University of Colombo
Editors’ Note: This text is a cross-post from Groundviews and was published on 3 November 2018. The original text can be viewed here.
Asanga Welikala titled the preliminary note that he published on October 27 ‘Paradise Lost’. I agree with Welikala’s analysis and his subsequent publicly stated views as well. However, I do not think that events since October 26 is a case of ‘Paradise Lost’. It is not a case of Sri Lanka losing its credibility as a democracy. Rather, it seems to me that these events bring home the reality that our democratisation has always been partial, and in certain moments in its history, quite fragile.
There is no doubt that President Sirisena’s appointment of MP Mahinda Rajapaksa as a Prime Minister on October 26 was contrary to the Constitution. However, there is also no doubt that the calculated, premeditated and deliberate act of violating the Constitution by those wielding executive power is not new in Sri Lanka. The difference is a matter of degree. For those who were surprised and even disappointed by these acts of our President, it is best to recall that prior to breaking ranks with the then President Rajapaksa, President Sirisena was a central figure in the then government, providing active political support to its work. His decision, and the decision of many members of the Sri Lanka Freedom Party (SLFP) to break ranks with the then President Rajapaksa seemed bold, decisive, and a point of no return. However, there was minimal information in the public domain as to the reasons for this breaking of ranks, except for indications of a possible turn of heart. President Sirisena’s inaugural speech as President, his leadership and interventions particularly at the early stages of his presidency suggested that perhaps at long last Sri Lanka had a statesman who was committed to leading the State in the right direction. However, unresolved questions regarding the factors that influenced the President’s turn of heart remained.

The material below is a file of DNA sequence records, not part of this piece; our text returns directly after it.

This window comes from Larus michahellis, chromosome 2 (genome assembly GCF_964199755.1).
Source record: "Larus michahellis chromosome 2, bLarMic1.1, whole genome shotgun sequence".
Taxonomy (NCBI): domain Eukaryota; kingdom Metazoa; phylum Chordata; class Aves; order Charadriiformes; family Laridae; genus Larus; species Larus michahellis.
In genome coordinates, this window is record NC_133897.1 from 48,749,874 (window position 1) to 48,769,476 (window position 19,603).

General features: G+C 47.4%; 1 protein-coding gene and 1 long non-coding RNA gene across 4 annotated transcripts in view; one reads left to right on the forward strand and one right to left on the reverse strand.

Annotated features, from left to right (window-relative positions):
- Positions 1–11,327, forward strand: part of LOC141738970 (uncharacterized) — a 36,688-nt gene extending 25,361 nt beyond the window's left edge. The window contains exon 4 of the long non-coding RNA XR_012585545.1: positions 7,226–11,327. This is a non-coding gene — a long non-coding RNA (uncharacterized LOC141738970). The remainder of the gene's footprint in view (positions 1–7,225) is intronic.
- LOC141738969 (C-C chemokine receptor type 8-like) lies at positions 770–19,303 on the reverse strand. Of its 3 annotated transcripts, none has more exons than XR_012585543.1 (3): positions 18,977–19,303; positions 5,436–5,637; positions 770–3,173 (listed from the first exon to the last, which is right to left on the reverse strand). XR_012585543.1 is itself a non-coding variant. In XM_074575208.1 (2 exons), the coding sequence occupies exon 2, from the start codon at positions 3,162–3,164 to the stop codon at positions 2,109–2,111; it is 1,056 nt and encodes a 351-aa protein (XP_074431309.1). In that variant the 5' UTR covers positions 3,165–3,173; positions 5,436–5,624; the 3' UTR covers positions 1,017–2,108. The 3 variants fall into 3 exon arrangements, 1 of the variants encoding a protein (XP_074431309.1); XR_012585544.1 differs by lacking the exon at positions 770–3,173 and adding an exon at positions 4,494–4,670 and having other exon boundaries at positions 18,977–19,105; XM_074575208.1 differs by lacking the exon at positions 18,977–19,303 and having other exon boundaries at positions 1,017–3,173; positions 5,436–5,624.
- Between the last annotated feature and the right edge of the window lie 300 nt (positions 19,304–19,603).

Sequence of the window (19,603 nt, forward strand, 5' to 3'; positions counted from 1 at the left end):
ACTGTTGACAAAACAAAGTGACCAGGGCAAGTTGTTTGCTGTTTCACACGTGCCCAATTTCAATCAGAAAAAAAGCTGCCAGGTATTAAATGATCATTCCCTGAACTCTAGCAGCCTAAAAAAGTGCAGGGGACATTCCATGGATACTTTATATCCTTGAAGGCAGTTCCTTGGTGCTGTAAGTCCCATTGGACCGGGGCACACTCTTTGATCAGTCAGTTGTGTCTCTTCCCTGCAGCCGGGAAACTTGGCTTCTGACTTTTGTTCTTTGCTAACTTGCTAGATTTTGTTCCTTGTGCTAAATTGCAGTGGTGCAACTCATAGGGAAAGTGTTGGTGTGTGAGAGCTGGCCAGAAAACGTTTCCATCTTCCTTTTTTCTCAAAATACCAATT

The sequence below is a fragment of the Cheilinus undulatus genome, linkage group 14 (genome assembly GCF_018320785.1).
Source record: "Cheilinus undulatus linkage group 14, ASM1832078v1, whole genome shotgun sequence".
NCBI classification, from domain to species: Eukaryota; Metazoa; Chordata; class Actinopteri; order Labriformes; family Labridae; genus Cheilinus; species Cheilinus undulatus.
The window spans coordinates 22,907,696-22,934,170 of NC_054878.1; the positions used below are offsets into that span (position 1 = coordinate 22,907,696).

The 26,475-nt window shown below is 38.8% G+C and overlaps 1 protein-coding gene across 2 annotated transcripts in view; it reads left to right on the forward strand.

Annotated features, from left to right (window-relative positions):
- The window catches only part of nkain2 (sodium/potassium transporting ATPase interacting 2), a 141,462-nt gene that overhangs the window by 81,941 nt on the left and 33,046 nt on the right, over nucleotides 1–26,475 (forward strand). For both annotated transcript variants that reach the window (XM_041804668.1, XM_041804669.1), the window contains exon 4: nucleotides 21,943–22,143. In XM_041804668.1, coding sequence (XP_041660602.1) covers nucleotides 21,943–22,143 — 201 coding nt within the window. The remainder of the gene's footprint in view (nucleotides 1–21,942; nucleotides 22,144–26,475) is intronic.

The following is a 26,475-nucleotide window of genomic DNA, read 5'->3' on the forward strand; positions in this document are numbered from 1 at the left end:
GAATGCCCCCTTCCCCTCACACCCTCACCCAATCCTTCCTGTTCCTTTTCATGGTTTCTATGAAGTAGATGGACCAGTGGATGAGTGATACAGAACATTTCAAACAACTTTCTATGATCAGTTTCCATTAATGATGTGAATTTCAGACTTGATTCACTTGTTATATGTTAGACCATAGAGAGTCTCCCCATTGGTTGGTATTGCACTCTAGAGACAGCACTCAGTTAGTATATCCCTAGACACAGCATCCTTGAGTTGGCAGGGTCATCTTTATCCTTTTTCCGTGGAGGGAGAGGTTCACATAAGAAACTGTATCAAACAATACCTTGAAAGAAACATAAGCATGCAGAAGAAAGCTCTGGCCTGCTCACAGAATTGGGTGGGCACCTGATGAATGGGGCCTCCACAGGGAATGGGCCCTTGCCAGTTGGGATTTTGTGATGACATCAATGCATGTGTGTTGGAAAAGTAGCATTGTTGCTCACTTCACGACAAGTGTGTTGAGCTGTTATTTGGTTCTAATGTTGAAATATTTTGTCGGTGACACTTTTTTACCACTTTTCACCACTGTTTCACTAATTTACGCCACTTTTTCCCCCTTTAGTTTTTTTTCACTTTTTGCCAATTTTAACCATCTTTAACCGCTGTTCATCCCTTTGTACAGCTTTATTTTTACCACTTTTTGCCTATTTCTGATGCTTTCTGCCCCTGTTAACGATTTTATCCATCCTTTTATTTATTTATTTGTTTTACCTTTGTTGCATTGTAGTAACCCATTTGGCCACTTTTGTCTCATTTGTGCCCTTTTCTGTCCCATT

Constitutionality of the Appointment